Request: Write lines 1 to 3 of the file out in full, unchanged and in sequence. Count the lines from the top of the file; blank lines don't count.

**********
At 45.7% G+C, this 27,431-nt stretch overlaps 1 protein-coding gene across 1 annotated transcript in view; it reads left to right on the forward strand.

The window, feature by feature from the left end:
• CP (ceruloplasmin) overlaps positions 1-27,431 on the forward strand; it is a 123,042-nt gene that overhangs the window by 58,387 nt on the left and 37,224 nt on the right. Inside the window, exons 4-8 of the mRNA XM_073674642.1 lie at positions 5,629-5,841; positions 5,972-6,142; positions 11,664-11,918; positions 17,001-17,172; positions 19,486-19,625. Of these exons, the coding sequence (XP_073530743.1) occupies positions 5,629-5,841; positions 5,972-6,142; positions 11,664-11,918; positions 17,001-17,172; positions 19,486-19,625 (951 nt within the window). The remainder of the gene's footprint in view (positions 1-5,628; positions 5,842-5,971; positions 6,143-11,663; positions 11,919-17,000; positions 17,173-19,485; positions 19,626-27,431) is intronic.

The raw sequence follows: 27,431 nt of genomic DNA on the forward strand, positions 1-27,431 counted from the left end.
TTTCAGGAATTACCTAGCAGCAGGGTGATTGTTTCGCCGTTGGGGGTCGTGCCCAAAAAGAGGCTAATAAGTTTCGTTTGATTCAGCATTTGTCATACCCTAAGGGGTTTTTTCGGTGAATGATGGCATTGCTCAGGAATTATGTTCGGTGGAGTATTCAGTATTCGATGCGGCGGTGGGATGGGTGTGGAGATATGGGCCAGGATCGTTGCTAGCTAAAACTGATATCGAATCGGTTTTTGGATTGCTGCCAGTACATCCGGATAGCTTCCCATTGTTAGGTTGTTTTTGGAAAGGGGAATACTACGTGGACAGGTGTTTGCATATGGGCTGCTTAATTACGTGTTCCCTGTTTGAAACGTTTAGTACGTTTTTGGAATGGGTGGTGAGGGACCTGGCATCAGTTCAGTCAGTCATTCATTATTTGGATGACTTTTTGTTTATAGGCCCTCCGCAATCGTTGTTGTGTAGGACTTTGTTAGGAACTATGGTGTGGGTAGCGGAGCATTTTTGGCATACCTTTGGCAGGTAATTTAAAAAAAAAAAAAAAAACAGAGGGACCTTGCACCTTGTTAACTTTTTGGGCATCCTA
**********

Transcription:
At 45.7% G+C, this 27,431-nt stretch overlaps 1 protein-coding gene across 1 annotated transcript in view; it reads left to right on the forward strand.

The window, feature by feature from the left end:
• CP (ceruloplasmin) overlaps positions 1-27,431 on the forward strand; it is a 123,042-nt gene that overhangs the window by 58,387 nt on the left and 37,224 nt on the right. Inside the window, exons 4-8 of the mRNA XM_073674642.1 lie at positions 5,629-5,841; positions 5,972-6,142; positions 11,664-11,918; positions 17,001-17,172; positions 19,486-19,625. Of these exons, the coding sequence (XP_073530743.1) occupies positions 5,629-5,841; positions 5,972-6,142; positions 11,664-11,918; positions 17,001-17,172; positions 19,486-19,625 (951 nt within the window). The remainder of the gene's footprint in view (positions 1-5,628; positions 5,842-5,971; positions 6,143-11,663; positions 11,919-17,000; positions 17,173-19,485; positions 19,626-27,431) is intronic.